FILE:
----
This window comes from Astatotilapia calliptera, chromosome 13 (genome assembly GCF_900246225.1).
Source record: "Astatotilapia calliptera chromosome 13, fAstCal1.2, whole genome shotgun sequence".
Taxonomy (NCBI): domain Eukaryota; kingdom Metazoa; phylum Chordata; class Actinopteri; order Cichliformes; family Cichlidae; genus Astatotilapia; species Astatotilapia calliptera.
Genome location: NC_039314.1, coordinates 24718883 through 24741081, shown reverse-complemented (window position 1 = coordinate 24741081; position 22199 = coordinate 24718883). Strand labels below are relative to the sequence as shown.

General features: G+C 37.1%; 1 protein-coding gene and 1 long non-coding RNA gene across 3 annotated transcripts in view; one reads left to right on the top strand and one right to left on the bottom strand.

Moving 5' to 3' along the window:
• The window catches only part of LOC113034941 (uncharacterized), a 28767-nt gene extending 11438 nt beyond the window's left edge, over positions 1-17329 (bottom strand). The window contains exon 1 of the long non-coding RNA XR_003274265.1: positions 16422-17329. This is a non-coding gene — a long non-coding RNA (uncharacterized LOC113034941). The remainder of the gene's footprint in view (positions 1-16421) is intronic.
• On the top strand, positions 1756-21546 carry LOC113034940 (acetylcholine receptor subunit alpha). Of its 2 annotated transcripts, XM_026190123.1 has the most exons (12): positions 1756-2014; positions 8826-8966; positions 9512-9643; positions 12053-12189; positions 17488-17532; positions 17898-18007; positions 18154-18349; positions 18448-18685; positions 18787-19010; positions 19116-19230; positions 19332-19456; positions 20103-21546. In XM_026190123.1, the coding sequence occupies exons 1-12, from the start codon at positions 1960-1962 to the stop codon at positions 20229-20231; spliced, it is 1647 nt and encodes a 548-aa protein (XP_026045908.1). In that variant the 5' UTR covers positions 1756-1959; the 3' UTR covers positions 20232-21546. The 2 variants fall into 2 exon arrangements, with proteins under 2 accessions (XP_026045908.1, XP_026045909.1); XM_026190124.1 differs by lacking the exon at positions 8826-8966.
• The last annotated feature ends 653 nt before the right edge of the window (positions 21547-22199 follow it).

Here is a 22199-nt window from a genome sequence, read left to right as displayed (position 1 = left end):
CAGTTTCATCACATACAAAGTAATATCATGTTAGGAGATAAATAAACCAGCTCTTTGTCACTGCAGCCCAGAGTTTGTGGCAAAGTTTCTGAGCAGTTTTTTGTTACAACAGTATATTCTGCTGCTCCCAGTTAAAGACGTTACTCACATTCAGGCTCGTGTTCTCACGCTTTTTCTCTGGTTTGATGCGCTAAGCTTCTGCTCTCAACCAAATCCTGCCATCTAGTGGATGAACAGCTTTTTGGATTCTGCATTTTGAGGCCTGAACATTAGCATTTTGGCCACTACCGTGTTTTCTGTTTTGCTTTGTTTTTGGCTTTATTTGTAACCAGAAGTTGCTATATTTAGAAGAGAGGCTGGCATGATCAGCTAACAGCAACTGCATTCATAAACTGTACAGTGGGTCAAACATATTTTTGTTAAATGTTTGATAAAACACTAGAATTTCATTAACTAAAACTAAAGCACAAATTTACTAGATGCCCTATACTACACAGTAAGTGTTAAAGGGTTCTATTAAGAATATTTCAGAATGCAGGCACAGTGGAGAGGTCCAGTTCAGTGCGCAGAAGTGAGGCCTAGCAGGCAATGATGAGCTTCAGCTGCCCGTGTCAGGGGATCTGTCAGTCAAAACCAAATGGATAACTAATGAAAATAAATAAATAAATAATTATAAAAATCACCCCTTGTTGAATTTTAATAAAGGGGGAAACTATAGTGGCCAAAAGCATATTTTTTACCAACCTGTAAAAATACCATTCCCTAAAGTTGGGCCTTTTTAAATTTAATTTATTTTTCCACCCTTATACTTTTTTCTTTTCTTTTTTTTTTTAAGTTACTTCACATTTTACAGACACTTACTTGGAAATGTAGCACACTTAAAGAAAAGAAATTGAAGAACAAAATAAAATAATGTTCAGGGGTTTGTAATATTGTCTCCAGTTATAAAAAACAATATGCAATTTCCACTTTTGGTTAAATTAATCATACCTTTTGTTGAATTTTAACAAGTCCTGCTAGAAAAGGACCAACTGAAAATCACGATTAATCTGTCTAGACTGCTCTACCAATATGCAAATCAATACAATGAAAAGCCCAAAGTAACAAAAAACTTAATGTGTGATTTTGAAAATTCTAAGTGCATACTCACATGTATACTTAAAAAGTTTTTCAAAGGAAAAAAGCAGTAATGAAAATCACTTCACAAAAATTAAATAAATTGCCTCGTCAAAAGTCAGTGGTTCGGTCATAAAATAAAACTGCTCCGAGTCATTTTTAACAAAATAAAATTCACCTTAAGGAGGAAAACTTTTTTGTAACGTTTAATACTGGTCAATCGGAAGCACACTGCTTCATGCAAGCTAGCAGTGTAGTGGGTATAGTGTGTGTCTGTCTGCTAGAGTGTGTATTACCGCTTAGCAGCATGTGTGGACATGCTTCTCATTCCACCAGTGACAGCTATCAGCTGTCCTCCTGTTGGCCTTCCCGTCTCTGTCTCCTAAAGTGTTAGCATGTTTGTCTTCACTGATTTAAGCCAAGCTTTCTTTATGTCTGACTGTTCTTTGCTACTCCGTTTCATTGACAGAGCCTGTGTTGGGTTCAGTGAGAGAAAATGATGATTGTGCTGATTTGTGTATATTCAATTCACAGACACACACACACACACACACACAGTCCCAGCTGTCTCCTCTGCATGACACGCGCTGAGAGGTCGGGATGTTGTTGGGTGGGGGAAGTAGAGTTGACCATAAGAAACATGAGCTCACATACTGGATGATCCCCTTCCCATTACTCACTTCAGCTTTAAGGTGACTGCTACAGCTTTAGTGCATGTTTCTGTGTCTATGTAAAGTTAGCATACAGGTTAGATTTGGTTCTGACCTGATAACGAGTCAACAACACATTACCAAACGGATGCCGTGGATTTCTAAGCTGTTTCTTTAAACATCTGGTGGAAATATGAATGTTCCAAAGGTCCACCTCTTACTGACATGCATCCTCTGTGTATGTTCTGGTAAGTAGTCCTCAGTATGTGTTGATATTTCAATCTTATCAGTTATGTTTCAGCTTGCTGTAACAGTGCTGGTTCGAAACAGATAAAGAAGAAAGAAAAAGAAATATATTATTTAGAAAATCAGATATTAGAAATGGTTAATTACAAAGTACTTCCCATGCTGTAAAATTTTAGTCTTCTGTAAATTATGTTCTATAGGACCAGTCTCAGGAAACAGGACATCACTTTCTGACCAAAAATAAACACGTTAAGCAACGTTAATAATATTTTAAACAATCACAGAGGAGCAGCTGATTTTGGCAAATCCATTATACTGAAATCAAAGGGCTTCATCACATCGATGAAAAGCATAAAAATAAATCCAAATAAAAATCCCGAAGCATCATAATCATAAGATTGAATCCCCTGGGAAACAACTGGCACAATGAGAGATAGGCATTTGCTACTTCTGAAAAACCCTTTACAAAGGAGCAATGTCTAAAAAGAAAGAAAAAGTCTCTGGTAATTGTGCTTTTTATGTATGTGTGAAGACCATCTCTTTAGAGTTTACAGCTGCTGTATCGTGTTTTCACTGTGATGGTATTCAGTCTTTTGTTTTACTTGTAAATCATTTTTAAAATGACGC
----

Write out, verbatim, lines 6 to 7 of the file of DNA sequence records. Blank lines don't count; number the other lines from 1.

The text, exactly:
Moving 5' to 3' along the window:
• The window catches only part of LOC113034941 (uncharacterized), a 28767-nt gene extending 11438 nt beyond the window's left edge, over positions 1-17329 (bottom strand). The window contains exon 1 of the long non-coding RNA XR_003274265.1: positions 16422-17329. This is a non-coding gene — a long non-coding RNA (uncharacterized LOC113034941). The remainder of the gene's footprint in view (positions 1-16421) is intronic.